Having made use of the bathtub, yet again, I headed out looking for a bike shop for my poorly bike. She was not in a good state;
- The new front panniers which I had bought for this trip had snapped on both sides and were only hanging on by the top clips.
- The new rear panniers which I had picked up at Halfords the day before flying turned out not to be at all waterproof and everything inside was soaked. The front were better on this score but still leaked water on the underside for some reason.
- The rear brake pads were completely shot
- Front brake pads were almost shot
- Front wheel not aligned and prone to the odd wobble.
- Rear cassette on its last legs and the chain slipping with increasing frequency.
Thankfully, after trying a couple of bike shops (The first who looked at my tyres and said “Oh no, we don’t have anything that special here”????) I came across RAD Paradise – One super helpful sales guy who spoke really good English and a German mechanic who didn’t. This led to some interesting three way conversations, but the mechanic filled me with confidence from the first. Some folk just look like they know what they’re doing.
So whilst he spend two hours on fixing my bike up, I was left free to browse the store (dangerous), drink coffee and consider my options for the next leg of the trip. I knew I was losing half a day, the only half of that day forecast for non rain, so I also knew that I was just going to have to ride in the rain. With this in mind I wanted to make it as comfortable as possible. So on this basis I splashed out €180 on some shiny new 35 litre Ortleib panniers. These are big enough to fit the entire contents of my old front AND rear panniers in, thus loading everything onto the back. I balanced this out a little by cramming a little more of the heavy and dense tech into the handlebar bag.
Something else which caught my eye was a cycling poncho. I’d seen these before, folk wearing them and laughed a little to myself about how ridiculous they look, however there must be a reason that they are prepared to forego style for practicality. As I’ve always been anti the wearing of waterproof trousers (I hate the way they rustle and I like my legs free when I cycle) this was really my only other option I had, so I figured I’d take the plunge.
When I finally left the bike shop around lunchtime I was so much happier. Although it had started to rain lightly almost to the minute that I started riding I was so much happier with the balance on my bike, my preparedness for wet weather and the general feel of the bike. I fact, the German mechanic had done a great job, the bike felt tight and solid. It was so good to get a bit of confidence back in it and once again (about every six months) I resolved to enrol on a mechanics course when I return to the UK.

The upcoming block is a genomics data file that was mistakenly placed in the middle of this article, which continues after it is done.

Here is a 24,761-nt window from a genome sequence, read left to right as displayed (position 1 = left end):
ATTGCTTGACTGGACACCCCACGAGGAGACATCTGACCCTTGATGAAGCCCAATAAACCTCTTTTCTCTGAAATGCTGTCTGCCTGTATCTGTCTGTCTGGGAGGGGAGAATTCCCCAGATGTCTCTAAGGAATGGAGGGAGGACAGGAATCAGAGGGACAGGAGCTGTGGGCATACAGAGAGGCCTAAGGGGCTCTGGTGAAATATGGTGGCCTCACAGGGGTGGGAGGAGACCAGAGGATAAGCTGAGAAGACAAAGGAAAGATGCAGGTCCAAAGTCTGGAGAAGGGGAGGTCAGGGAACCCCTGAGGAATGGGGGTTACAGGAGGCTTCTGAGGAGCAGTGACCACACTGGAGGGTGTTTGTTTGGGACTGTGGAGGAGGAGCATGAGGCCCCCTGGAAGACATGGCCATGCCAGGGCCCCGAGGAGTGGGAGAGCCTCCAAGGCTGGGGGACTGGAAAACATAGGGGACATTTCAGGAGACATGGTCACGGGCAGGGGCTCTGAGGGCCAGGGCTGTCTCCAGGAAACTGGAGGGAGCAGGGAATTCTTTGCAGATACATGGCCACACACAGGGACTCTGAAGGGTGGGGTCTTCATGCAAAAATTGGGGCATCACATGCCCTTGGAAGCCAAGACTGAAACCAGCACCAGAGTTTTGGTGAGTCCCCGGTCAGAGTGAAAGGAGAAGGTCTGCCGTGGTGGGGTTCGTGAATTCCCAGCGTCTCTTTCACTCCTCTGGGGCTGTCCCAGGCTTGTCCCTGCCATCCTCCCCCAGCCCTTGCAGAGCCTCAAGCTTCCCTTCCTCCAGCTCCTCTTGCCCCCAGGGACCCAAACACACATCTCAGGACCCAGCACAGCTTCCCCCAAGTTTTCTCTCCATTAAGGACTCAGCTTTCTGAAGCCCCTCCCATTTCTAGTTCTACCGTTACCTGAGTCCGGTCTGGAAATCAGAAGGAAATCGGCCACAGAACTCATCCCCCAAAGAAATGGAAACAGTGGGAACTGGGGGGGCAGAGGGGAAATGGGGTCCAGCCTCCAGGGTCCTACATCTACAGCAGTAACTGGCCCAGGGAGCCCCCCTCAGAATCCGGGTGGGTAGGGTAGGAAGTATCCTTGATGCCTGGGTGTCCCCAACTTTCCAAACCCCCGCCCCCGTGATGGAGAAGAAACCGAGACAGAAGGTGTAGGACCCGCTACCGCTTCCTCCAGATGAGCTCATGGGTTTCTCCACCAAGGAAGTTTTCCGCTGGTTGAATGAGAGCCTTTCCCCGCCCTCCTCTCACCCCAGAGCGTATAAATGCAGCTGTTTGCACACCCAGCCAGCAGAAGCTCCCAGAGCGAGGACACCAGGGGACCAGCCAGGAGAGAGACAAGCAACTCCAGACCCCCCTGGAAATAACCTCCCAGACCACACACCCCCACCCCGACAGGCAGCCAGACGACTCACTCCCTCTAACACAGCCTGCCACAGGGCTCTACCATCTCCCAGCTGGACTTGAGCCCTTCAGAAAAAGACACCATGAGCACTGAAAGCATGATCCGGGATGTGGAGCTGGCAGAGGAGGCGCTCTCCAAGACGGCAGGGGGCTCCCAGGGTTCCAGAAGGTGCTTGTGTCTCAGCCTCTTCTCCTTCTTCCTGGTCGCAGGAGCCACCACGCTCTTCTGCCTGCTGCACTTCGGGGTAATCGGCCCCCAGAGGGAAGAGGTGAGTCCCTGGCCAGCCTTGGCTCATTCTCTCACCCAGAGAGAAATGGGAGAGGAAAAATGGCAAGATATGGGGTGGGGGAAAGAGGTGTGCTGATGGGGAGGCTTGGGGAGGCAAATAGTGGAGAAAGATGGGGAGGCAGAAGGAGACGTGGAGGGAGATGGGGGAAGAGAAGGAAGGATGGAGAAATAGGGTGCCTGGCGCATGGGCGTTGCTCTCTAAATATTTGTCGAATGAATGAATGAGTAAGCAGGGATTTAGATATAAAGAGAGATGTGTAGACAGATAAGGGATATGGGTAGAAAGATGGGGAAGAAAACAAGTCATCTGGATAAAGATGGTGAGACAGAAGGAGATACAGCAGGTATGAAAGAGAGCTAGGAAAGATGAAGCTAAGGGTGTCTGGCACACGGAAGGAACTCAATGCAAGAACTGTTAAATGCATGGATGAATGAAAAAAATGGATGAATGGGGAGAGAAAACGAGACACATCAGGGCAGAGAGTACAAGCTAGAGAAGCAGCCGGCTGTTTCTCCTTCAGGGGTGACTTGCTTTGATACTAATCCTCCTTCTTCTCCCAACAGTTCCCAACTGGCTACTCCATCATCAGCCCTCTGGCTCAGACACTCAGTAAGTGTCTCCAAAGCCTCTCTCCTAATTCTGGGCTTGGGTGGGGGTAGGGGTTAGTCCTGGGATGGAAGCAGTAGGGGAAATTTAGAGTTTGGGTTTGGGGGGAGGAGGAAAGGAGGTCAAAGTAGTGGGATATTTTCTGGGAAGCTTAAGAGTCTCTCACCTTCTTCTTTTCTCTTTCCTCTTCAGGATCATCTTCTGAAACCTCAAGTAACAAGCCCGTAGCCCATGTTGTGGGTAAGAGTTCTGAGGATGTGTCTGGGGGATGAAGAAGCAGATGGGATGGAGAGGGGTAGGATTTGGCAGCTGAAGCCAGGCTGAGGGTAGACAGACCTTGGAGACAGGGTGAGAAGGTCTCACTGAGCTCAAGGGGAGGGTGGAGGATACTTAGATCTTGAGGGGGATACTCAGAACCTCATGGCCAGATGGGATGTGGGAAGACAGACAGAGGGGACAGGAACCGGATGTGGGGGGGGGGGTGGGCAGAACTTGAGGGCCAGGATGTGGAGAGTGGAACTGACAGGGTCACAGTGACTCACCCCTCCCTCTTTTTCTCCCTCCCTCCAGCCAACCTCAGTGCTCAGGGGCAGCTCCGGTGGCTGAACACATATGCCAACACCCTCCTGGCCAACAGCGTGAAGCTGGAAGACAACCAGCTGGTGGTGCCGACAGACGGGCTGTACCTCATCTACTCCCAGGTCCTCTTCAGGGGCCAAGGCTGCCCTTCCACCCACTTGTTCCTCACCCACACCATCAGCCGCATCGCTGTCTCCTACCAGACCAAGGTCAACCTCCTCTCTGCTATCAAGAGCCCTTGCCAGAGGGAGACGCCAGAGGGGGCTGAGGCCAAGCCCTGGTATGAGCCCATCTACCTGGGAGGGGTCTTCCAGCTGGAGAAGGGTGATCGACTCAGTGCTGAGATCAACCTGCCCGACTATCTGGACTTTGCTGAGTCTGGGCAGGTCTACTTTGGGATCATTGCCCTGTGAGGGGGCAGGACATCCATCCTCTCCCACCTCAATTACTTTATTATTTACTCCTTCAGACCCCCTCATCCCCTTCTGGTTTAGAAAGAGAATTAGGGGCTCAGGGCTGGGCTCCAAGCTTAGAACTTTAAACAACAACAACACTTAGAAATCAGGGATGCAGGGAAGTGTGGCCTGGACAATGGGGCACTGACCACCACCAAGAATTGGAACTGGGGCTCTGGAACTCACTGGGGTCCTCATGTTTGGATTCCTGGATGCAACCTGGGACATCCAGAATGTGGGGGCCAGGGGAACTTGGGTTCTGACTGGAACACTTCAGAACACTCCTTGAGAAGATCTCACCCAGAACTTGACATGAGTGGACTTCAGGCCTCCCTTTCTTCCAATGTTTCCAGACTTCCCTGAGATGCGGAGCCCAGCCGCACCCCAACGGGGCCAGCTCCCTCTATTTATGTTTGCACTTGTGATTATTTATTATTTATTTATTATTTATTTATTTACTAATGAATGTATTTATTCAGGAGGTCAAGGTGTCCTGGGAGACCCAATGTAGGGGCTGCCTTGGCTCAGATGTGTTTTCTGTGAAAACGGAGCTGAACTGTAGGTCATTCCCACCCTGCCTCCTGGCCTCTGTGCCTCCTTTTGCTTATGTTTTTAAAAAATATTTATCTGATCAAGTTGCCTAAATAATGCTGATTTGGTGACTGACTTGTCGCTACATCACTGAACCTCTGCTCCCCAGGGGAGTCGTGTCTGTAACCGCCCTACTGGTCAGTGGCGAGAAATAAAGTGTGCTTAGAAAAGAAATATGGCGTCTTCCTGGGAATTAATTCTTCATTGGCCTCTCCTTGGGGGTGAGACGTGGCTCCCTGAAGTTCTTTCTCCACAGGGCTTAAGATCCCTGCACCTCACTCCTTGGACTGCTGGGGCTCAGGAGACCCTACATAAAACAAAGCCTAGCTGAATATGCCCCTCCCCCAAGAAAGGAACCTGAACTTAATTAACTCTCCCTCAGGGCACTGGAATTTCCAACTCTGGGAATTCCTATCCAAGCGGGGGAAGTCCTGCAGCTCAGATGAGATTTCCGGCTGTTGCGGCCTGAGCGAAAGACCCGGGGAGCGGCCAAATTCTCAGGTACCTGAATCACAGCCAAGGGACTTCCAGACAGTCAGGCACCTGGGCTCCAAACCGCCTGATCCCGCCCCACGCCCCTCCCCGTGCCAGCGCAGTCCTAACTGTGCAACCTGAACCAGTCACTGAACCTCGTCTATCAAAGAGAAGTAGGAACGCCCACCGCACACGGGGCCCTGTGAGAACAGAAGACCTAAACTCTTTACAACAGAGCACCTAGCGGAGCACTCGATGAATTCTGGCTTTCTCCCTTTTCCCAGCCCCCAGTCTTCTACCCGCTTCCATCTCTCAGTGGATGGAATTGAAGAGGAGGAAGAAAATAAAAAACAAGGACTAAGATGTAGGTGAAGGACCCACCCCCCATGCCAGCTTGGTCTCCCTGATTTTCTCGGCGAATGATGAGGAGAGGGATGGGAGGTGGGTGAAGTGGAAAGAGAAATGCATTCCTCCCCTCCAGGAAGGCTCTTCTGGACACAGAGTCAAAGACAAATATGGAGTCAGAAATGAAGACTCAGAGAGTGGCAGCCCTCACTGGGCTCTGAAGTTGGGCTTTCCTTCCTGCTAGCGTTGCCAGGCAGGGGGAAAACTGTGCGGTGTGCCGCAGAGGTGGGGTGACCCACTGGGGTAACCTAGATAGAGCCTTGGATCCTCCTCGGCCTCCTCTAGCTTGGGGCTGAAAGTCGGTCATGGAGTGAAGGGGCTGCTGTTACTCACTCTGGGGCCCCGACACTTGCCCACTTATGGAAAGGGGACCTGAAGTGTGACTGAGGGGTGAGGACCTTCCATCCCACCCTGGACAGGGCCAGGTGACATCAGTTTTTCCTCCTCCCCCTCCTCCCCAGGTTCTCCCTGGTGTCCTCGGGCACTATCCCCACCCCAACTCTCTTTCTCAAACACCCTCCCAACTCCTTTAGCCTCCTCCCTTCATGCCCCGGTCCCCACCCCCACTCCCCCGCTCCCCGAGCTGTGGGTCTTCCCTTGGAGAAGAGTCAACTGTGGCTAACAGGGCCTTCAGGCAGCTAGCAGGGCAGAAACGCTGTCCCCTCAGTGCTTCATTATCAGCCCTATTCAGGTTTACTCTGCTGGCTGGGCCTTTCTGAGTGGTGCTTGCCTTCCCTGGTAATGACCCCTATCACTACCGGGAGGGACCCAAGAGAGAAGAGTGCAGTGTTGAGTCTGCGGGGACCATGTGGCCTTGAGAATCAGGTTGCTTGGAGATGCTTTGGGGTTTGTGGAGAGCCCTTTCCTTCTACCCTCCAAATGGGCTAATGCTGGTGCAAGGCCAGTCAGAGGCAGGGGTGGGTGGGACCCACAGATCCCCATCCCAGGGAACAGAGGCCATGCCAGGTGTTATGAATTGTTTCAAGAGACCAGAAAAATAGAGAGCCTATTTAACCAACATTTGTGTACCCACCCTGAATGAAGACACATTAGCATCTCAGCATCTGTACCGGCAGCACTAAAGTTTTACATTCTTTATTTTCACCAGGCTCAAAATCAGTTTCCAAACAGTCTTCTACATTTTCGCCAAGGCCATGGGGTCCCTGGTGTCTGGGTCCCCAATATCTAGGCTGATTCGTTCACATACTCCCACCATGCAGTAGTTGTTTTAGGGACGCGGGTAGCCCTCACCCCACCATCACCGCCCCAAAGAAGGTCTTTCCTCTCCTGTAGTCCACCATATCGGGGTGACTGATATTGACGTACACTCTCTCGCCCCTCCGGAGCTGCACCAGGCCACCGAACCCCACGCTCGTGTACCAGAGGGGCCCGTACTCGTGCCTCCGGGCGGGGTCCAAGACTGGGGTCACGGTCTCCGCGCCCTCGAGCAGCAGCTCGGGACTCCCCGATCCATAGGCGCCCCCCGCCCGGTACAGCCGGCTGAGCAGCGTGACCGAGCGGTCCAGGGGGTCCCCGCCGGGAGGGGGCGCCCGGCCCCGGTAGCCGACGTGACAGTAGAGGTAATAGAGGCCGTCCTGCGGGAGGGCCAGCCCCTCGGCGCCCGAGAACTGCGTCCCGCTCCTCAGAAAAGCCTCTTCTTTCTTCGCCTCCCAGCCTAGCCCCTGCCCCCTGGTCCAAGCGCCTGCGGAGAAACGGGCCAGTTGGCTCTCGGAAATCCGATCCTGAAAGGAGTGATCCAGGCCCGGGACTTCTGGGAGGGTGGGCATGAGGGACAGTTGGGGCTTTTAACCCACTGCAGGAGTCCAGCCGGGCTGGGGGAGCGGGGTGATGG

The 30 or so miles to Schaffhausen would have been a breeze, except for the driving rain and howling head wind. But still, with the bike feeling this good, it wasn’t too bad.
There aren’t too many photos from this leg. For the most part it was head-down, swallowing any sense of fashion (not that I’m allowed any at the age of 42), poncho on and pedalling hard. It did feel good though to breeze into Schaffhausen and check into a hostel. – By the way, cycling poncho? Genius invention.
Now the hostel…hmmm. Where to begin with this one. I decided for this trip that even when I had to use hotels, I wasn’t going to go five star luxury – just seems wasted on a grubby, tired cyclist alone. So I grabbed a single room in a hostel for the grand price of about £35 for the night.
When I arrived at the bar of the hostel to check in, the owner and the barmaid, who seemed to be in charge, we’re both drunk. As were the 10 or so over 60’s patrons of the bar, shouting at each other over overly loud dance music. The whole scene was a little surreal, added to by the fact that they were all smoking inside the bar (including bar maid smoking behind it!) – something so alien after 10 years of non-smoking pubs in the UK.
But anyway, I checked in and went up to my room – to be fair, for £35, the room was more than adequate and I headed out, feeling hungry, for a small steak;
10 oz of prime fillet, cooked perfectly to rare, not blue or medium. That in itself is a tough ask for such a thick piece of beef. It was delicious.
Feeling full I returned to the hostel to find the owner gone, most of the same patrons still there in much decreased levels of sobriety. Or to put it another way, everyone was smashed. Including the barmaid who was a little amorous when I asked for the WiFi code. Needless to say, I stayed for a beer…